Unguided Alaska Caribou Hunt Report by Kyle Hanson

Hunter: Kyle Hanson
Date: August 24-31, 2020
Trip Taken: Alaska Unguided Caribou Hunt
Consultant: OUTDOORS INTERNATIONAL

This was both my hunting partner and my very first Caribou hunt.

I have been fortunate enough to hunt Alaska for moose twice and successfully at that! Every hunt in Alaska is unique and presents its own challenges between logistics and weather. This year was no exception with the travel restrictions due to the “pandemic”… I can’t think of a place I would rather be than the Arctic this year and it was worth the added anticipation! GET TRIP INSURANCE!

Our travel’s ended up being surprisingly seamless despite the added requirements to travel to Alaska.

As hunter’s we actually were some of the most prepared people traveling. I would really like to hand it to our transporter for the excellent communication pre-hunt. There really was nothing left to question.

Arriving into Kotzebue, Alaska we collected our luggage without incident and our transporter’s staff met us right there at the airport. Turns out we were first up to fly out for the day and the bush plane was already loaded and ready to go! We were in Kotzebue for about an hour and 45 minutes total before being back in the air. We changed quick, shuffled our gear, did our pre-hunt orientation and it was game time.

We ended up flying about 140 miles Northeast of Kotzebue.

It turns out this year the caribou stayed farther North this year than years past and most groups had to go farther North. Thankfully our transporter has this ability and multiple aircraft options to be able to place clients where the caribou are. Despite the shift in the herd this year they had one of their most successful years to date.

Arriving into camp the first thing we noticed were just highway’s after highways of caribou trails. It was nuts flying over and circling the lake. I can’t even imagine how many years it has taken to wear the highways into the tundra. The pilot was great, pretty quick to the point and needed to get back in the air but took a minute to tell us where previous hunters have camped, general layout of the area, and where to get the meat back to. Waved him off with a little gratuity and we were in Caribou Country!

Glassing from the tent

Camp set up was pretty interesting.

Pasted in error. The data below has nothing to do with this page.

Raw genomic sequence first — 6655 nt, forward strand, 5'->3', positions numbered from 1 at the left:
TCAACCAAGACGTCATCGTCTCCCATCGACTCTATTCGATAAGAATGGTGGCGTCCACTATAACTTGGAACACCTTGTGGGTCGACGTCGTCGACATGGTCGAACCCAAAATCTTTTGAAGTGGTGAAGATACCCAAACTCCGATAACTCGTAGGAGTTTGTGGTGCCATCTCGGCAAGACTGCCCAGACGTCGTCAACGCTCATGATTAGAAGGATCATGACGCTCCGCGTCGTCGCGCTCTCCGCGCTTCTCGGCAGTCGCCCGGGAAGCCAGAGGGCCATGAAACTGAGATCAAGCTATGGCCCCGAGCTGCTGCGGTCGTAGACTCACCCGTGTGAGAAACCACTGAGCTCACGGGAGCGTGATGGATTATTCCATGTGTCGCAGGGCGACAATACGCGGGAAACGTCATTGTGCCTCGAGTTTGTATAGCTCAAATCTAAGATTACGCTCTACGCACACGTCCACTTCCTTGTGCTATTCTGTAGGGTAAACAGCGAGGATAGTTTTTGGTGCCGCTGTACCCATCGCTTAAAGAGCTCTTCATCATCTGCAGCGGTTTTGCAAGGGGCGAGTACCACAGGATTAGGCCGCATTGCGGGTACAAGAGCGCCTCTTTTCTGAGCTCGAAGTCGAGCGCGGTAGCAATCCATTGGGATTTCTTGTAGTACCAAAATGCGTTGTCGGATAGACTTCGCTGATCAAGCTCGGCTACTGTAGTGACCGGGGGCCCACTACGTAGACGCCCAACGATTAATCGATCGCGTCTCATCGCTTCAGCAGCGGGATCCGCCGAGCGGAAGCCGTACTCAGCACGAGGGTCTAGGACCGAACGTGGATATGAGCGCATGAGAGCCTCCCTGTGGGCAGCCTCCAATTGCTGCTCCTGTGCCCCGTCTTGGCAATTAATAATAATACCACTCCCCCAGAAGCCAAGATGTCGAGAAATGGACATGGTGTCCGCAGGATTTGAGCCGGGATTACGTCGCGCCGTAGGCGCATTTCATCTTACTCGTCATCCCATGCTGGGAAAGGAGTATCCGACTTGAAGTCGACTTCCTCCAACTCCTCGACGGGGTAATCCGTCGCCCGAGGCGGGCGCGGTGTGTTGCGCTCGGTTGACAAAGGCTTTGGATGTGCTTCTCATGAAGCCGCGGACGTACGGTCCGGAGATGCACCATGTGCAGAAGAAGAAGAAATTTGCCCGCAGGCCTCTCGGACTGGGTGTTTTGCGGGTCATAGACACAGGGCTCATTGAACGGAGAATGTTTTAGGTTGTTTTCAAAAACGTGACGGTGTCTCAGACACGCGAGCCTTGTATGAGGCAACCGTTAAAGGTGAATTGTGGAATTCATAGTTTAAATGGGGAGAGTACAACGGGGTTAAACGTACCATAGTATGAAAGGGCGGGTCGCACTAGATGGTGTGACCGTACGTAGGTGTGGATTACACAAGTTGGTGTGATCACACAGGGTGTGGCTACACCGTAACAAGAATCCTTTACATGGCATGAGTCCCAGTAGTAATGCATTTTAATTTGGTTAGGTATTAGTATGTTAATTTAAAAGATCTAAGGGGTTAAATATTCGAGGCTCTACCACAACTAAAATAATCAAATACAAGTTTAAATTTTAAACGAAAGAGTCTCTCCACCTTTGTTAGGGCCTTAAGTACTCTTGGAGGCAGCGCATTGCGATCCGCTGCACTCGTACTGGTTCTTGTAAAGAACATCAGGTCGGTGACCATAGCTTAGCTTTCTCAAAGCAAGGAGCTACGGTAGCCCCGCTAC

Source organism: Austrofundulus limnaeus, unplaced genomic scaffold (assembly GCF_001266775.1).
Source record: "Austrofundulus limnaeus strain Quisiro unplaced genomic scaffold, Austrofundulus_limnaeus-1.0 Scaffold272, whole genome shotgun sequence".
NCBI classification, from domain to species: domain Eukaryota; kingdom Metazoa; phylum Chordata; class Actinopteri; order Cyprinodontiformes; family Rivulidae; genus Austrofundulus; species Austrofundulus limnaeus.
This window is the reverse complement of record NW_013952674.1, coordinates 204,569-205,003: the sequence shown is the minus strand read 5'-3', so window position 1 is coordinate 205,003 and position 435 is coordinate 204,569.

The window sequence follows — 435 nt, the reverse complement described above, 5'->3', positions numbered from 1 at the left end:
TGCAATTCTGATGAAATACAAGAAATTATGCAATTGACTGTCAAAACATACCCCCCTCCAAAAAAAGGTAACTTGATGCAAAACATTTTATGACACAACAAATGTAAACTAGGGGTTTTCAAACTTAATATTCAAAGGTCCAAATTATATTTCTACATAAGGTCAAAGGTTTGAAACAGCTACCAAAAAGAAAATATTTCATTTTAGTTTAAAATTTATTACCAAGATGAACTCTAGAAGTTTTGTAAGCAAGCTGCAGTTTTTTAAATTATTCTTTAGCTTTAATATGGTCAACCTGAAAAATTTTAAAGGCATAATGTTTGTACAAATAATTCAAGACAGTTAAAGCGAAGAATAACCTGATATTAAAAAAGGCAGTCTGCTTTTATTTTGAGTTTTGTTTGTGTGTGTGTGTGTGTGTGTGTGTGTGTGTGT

No equipment issues and we were pleasantly surprised by the amount and variety of food provided. It’s always a challenge in Alaska to find a nice flat spot to set up but thankfully there was already a spot cleared. You can’t hunt the same day you fly in Alaska so we set up, scouted a little bit, and figured out our game plan for the first morning. Interesting too, shortly after arriving the wind switched from south to North and picked up a little…

We were into Caribou every single day thereafter.

We spent the first couple days getting to know the area and figuring out what a good bull in our spot looks like. Mitch brought his Recurve bow so he was first up for opportunity. I really would have liked to see him get a traditional archery harvest. We got close a few times. Inside 60 on a stud bull on one occasion! Reality is though, this is a tough tough traditional archery hunt.

Day three we returned to the “South Knob” to glass and hunt for the day.

Roughly two miles from camp this area created a natural funnel of caribou moving through the valleys. Things happen fast as they often do while hunting. As soon as we set the spotter Mitch go’s “hey here they come… oh there’s a good one in there!”“Yeah I like him… I’m going to go kill him” – Me.. They were about a half mile away and moving quick, a “quick” sprint across the tundra and a creek crossing to get into position to intercept. The rest was history. Big Bull Down!

Admiring his velvet bull

Backing up a little bit, the wind switched to North a couple days prior and started to pick up.